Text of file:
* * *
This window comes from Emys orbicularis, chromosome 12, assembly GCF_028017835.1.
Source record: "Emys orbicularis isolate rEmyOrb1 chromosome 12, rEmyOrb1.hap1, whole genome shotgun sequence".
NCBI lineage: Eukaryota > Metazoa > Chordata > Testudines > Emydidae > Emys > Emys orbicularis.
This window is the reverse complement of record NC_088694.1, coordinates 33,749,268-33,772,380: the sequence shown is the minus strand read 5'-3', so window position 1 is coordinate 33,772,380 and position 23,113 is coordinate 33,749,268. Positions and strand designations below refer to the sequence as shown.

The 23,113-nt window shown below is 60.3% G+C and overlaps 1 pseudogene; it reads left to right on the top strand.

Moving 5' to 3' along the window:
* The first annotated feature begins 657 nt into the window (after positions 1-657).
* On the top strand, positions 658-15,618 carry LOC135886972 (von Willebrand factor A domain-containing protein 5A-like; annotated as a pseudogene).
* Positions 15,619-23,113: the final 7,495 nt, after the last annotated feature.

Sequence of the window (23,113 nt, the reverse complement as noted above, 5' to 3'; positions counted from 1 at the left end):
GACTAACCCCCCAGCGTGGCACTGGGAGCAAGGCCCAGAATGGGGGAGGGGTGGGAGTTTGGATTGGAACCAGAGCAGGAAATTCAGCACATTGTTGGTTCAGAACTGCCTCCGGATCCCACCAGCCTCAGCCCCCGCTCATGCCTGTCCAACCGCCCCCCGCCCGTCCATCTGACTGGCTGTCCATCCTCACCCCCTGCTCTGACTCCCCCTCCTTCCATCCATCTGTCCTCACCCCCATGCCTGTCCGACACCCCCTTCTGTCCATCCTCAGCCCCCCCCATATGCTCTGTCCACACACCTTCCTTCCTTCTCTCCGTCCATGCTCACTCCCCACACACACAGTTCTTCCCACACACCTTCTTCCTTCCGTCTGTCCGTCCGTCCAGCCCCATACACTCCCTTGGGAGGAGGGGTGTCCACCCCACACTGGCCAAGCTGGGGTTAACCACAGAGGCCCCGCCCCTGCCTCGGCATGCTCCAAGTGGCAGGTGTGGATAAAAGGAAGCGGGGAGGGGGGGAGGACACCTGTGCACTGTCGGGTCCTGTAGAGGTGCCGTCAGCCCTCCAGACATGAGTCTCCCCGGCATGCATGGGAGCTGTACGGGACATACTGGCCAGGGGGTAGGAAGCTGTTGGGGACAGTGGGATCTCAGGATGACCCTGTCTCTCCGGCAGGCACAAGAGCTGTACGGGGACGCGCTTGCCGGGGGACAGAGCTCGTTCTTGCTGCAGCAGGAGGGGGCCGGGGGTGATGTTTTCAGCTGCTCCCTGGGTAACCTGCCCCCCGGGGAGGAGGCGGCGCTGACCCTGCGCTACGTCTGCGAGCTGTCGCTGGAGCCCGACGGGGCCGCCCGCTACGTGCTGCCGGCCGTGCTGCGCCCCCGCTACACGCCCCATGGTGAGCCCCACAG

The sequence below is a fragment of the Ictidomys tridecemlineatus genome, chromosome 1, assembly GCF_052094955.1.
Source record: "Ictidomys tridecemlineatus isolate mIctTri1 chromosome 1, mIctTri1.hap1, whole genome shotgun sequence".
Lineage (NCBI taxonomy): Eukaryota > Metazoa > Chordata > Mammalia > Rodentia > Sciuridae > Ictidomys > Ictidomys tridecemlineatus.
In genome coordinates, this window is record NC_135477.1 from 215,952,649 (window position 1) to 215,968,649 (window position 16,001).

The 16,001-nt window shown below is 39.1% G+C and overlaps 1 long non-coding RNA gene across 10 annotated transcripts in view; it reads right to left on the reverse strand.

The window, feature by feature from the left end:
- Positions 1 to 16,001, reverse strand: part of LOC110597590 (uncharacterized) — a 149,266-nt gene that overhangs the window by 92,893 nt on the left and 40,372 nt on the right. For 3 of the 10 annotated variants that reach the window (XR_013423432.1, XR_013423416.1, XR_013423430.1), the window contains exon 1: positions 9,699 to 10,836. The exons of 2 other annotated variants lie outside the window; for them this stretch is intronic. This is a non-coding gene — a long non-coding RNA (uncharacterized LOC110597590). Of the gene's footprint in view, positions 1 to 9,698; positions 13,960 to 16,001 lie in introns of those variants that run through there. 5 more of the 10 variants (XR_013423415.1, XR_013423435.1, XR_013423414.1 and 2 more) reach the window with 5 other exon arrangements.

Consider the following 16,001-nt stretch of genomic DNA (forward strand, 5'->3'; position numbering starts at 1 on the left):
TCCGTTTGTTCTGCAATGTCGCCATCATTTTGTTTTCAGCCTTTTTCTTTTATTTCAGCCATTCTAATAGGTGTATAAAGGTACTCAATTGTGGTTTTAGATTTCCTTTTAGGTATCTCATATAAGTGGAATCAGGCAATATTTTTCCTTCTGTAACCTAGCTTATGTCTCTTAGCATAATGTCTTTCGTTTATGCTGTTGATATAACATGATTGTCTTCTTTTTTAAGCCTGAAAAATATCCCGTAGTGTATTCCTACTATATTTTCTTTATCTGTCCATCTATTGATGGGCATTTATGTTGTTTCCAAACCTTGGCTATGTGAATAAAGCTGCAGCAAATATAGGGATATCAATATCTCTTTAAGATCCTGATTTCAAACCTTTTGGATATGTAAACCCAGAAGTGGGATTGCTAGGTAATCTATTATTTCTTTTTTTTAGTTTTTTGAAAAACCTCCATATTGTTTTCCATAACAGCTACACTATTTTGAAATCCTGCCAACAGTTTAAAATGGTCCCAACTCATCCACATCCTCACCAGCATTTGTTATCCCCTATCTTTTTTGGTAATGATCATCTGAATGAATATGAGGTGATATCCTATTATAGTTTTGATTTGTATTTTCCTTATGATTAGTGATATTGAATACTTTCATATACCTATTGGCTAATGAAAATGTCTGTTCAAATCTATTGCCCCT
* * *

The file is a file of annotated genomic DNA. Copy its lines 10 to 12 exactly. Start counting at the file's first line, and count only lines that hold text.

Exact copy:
Sequence of the window (23,113 nt, the reverse complement as noted above, 5' to 3'; positions counted from 1 at the left end):
GACTAACCCCCCAGCGTGGCACTGGGAGCAAGGCCCAGAATGGGGGAGGGGTGGGAGTTTGGATTGGAACCAGAGCAGGAAATTCAGCACATTGTTGGTTCAGAACTGCCTCCGGATCCCACCAGCCTCAGCCCCCGCTCATGCCTGTCCAACCGCCCCCCGCCCGTCCATCTGACTGGCTGTCCATCCTCACCCCCTGCTCTGACTCCCCCTCCTTCCATCCATCTGTCCTCACCCCCATGCCTGTCCGACACCCCCTTCTGTCCATCCTCAGCCCCCCCCATATGCTCTGTCCACACACCTTCCTTCCTTCTCTCCGTCCATGCTCACTCCCCACACACACAGTTCTTCCCACACACCTTCTTCCTTCCGTCTGTCCGTCCGTCCAGCCCCATACACTCCCTTGGGAGGAGGGGTGTCCACCCCACACTGGCCAAGCTGGGGTTAACCACAGAGGCCCCGCCCCTGCCTCGGCATGCTCCAAGTGGCAGGTGTGGATAAAAGGAAGCGGGGAGGGGGGGAGGACACCTGTGCACTGTCGGGTCCTGTAGAGGTGCCGTCAGCCCTCCAGACATGAGTCTCCCCGGCATGCATGGGAGCTGTACGGGACATACTGGCCAGGGGGTAGGAAGCTGTTGGGGACAGTGGGATCTCAGGATGACCCTGTCTCTCCGGCAGGCACAAGAGCTGTACGGGGACGCGCTTGCCGGGGGACAGAGCTCGTTCTTGCTGCAGCAGGAGGGGGCCGGGGGTGATGTTTTCAGCTGCTCCCTGGGTAACCTGCCCCCCGGGGAGGAGGCGGCGCTGACCCTGCGCTACGTCTGCGAGCTGTCGCTGGAGCCCGACGGGGCCGCCCGCTACGTGCTGCCGGCCGTGCTGCGCCCCCGCTACACGCCCCATGGTGAGCCCCACAG

The sequence below is a fragment of the Ictidomys tridecemlineatus genome, chromosome 1, assembly GCF_052094955.1.